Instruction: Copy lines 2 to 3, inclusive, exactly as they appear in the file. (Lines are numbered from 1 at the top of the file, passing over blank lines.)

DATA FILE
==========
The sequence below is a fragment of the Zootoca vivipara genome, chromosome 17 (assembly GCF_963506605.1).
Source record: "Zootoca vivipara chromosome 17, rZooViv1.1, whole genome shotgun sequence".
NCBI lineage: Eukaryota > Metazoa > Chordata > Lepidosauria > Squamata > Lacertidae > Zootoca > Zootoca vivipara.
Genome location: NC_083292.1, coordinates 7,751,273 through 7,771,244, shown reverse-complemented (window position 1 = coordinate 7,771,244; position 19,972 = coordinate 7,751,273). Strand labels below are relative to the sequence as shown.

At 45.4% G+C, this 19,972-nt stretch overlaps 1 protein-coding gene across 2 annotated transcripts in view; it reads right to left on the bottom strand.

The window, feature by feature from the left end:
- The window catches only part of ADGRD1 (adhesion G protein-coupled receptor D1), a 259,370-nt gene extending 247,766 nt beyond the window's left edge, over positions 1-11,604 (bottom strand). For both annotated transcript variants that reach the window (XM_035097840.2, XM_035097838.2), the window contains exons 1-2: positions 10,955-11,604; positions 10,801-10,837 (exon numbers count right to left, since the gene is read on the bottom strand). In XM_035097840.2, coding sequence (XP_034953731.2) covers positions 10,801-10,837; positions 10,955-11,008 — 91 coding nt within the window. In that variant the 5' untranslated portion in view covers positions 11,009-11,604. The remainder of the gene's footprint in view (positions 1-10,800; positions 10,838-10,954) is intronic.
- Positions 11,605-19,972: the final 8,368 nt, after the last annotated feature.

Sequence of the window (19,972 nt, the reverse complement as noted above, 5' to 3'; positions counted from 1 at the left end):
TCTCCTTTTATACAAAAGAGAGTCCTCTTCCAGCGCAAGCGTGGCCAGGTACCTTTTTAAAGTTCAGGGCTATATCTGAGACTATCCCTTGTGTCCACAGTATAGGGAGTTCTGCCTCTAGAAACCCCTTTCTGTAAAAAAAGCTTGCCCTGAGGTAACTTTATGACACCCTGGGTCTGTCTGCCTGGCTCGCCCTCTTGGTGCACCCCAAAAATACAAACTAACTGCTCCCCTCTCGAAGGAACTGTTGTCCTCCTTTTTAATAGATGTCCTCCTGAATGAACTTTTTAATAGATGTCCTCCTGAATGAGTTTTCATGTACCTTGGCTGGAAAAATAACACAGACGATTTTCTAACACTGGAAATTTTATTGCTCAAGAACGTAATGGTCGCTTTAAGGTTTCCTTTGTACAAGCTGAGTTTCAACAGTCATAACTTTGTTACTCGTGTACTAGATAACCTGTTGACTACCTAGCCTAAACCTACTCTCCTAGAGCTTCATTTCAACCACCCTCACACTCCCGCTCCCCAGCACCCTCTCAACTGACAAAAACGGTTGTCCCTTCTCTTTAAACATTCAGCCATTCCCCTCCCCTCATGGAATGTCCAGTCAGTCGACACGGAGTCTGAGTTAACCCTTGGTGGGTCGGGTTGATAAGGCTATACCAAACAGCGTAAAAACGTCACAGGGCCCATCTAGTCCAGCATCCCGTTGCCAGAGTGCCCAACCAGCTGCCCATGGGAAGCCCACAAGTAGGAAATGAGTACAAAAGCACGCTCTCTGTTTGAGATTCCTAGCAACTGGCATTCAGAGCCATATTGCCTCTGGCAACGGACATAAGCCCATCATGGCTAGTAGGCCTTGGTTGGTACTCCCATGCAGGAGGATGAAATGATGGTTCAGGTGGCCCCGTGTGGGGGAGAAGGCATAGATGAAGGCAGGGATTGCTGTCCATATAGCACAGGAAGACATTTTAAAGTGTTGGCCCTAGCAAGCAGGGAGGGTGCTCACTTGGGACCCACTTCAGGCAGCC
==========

Source record: "Zootoca vivipara chromosome 17, rZooViv1.1, whole genome shotgun sequence".
NCBI lineage: Eukaryota > Metazoa > Chordata > Lepidosauria > Squamata > Lacertidae > Zootoca > Zootoca vivipara.